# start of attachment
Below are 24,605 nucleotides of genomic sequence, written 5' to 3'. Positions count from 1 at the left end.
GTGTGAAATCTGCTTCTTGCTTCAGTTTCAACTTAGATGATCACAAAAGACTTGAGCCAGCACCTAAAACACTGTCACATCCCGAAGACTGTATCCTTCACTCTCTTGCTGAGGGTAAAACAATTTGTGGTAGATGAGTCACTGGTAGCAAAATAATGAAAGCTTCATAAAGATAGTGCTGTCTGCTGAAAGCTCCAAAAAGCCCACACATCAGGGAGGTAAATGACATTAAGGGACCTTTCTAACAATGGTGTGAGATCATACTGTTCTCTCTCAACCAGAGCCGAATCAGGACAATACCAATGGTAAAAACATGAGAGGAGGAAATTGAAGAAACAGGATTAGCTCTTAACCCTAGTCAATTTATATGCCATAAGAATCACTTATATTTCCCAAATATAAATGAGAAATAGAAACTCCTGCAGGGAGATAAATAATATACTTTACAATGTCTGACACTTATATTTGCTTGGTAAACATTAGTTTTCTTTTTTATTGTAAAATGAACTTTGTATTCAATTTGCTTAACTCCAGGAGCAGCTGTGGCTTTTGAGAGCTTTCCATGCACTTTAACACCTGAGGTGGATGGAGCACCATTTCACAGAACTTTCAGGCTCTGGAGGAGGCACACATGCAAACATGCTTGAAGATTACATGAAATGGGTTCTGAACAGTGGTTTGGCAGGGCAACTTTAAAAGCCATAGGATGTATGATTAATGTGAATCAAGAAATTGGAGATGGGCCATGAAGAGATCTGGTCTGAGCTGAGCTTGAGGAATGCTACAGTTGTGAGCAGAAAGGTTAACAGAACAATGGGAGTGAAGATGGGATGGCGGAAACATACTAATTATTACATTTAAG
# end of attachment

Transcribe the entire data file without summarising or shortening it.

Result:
Below are 24,605 nucleotides of genomic sequence, written 5' to 3'. Positions count from 1 at the left end.
GTGTGAAATCTGCTTCTTGCTTCAGTTTCAACTTAGATGATCACAAAAGACTTGAGCCAGCACCTAAAACACTGTCACATCCCGAAGACTGTATCCTTCACTCTCTTGCTGAGGGTAAAACAATTTGTGGTAGATGAGTCACTGGTAGCAAAATAATGAAAGCTTCATAAAGATAGTGCTGTCTGCTGAAAGCTCCAAAAAGCCCACACATCAGGGAGGTAAATGACATTAAGGGACCTTTCTAACAATGGTGTGAGATCATACTGTTCTCTCTCAACCAGAGCCGAATCAGGACAATACCAATGGTAAAAACATGAGAGGAGGAAATTGAAGAAACAGGATTAGCTCTTAACCCTAGTCAATTTATATGCCATAAGAATCACTTATATTTCCCAAATATAAATGAGAAATAGAAACTCCTGCAGGGAGATAAATAATATACTTTACAATGTCTGACACTTATATTTGCTTGGTAAACATTAGTTTTCTTTTTTATTGTAAAATGAACTTTGTATTCAATTTGCTTAACTCCAGGAGCAGCTGTGGCTTTTGAGAGCTTTCCATGCACTTTAACACCTGAGGTGGATGGAGCACCATTTCACAGAACTTTCAGGCTCTGGAGGAGGCACACATGCAAACATGCTTGAAGATTACATGAAATGGGTTCTGAACAGTGGTTTGGCAGGGCAACTTTAAAAGCCATAGGATGTATGATTAATGTGAATCAAGAAATTGGAGATGGGCCATGAAGAGATCTGGTCTGAGCTGAGCTTGAGGAATGCTACAGTTGTGAGCAGAAAGGTTAACAGAACAATGGGAGTGAAGATGGGATGGCGGAAACATACTAATTATTACATTTAAG